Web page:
However, I think it’s fair to say some of us have salvaged something from this year. Others have not fared so badly thus far. We still have our sources of income. Despite many opportunities to catch something, we still haven’t caught the virus (as far as we know?). We restarted projects we previously claimed not to have time for. We realised what or who we can’t do without and mended relationships before it was too late. Some introverts managed to have life their way for a while, lol, and got to enjoy the peace that came with lockdown restrictions. Some got to know their children better.
I like to think that out of every survived crisis is a silver lining – like surviving a war having discovered a secret version of yourself in the middle of the upheaval and being able to witness all the development and social change that at times comes afterwards. Because what is life without optimism, especially at times like this? One of my silver linings was restarting this blog and finally figuring my way out of a long, long spell of writer’s block. It’s amazing what idle time can do if you can afford any. I’m even more grateful that anyone came to read what I publish here. Several times, I’ve hesitated to click on ‘publish’ but I’d put myself in a corner so I had no choice. I had told myself I’d publish everyday until I felt I had become a writer -regardless of whether or not I had anything good to publish. Now I write constantly and have a few projects I’m actively working on -regardless of how busy the rest of my life gets. So, according to whoever said you’re only a writer if you’re writing, I think it’s safe to say I’ve happily, finally accepted the vocation. Took years but I’m happy it happened at all.
On that note, I’d like to thank you so much for visiting the village I’ve built here -with its stories and characters and whatever you may have picked up while passing through. I appreciate every second you’ve spent reading my posts, commenting, liking. I’ll be taking another tour around your blogs as I haven’t done it in a while and miss it. One of the last times I did it, Ivon got ‘The Sound of Silence’ (Pentatonix version) stuck in my head, Keith had a hilarious story out, I found out about Rosaliene’s ‘Under the Tamarind Tree’ -which I’m psyching myself to read; I think it’s one of those that will make me an angry, crying mess but in a good way- and Melody Chen blew me away with her imagery and flow. I cannot get over the way she writes.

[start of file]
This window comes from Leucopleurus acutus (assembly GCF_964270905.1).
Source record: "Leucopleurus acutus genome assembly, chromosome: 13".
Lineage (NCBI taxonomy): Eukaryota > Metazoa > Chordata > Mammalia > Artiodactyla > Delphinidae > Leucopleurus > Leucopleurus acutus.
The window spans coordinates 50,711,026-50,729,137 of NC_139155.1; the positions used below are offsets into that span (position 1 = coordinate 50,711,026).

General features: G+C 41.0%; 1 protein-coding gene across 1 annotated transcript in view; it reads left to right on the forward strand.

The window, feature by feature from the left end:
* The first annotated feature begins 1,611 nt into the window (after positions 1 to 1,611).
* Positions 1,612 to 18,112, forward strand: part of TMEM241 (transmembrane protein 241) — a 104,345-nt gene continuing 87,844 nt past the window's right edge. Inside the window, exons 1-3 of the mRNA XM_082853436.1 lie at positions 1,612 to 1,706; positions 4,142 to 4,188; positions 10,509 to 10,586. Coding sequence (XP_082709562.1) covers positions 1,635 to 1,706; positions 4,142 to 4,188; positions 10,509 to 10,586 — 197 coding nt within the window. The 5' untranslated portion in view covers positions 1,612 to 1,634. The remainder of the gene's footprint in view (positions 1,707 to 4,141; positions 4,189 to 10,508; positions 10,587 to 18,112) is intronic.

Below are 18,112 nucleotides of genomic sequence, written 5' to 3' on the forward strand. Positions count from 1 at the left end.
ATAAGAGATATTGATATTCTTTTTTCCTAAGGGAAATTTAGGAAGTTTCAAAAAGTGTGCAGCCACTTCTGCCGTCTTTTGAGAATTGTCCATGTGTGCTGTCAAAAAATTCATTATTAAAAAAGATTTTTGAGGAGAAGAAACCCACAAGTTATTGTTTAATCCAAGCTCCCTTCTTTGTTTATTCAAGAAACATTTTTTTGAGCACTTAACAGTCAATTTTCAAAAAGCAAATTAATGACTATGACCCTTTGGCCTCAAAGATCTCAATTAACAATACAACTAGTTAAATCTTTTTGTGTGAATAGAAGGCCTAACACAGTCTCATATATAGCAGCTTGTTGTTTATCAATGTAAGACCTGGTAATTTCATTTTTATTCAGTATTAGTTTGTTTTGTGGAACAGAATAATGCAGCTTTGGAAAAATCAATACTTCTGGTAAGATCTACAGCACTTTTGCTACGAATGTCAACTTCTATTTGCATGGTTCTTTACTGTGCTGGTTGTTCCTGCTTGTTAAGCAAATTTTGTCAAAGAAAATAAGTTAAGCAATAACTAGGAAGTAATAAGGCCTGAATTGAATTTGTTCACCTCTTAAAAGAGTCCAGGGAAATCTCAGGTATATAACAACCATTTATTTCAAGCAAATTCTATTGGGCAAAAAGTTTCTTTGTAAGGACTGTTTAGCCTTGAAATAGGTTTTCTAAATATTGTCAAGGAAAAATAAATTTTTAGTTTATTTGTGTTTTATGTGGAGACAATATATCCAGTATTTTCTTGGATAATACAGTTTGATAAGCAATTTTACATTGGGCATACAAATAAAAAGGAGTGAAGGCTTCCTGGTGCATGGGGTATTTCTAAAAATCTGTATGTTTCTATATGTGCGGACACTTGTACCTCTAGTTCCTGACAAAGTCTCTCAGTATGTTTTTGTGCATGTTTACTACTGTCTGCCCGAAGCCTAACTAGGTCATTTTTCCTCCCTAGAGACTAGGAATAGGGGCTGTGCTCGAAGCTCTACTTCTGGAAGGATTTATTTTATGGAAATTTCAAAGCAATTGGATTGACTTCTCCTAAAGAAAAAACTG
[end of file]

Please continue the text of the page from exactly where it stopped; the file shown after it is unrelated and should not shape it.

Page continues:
I’m truly looking forward to reading your work. And please know that each and every one of you has made a major, unexpected difference in my life. Every action you’ve performed on this blog has helped me rebuild a vital part of myself I thought I had lost. The kindness or interest of strangers is invaluable. I hope you’ve gained something from visiting here.
Before this point, I was publishing to hold myself accountable so that I wouldn’t stop writing. Now my focus is shifting to reading more (Rosaliene, Paul and River, I’m getting to your books. So excited about that.), doing better research, and improving on the quality of my writing. I want to become better at writing and have had to rearrange my life accordingly as it’s so easy to fall into not getting time to read and write. The demands on our time can be numerous. So some changes had to be made.
Jai Lynn had some writing plans out and I thought it would be a good way to continue to hold myself accountable so my top 5 are:
- To complete the race series by 1 October, continuing to publish on weekends
- To complete my current writing projects by 1 November
- To post consistently (every day) until 15 October when I’ll evaluate and make whatever changes are necessary
- To embark on ‘The Historians’ which I’ll be carrying out here soon (it’s NOT about regurgitating historical facts -even though that can be fun to do, especially with history that’s not well-known)
- To change the blog name and update the blog in general.
Those are my major goals right now….That’s one of my 2020 silver linings: the year I started writing again and met you all. And yes, there’s a song for that.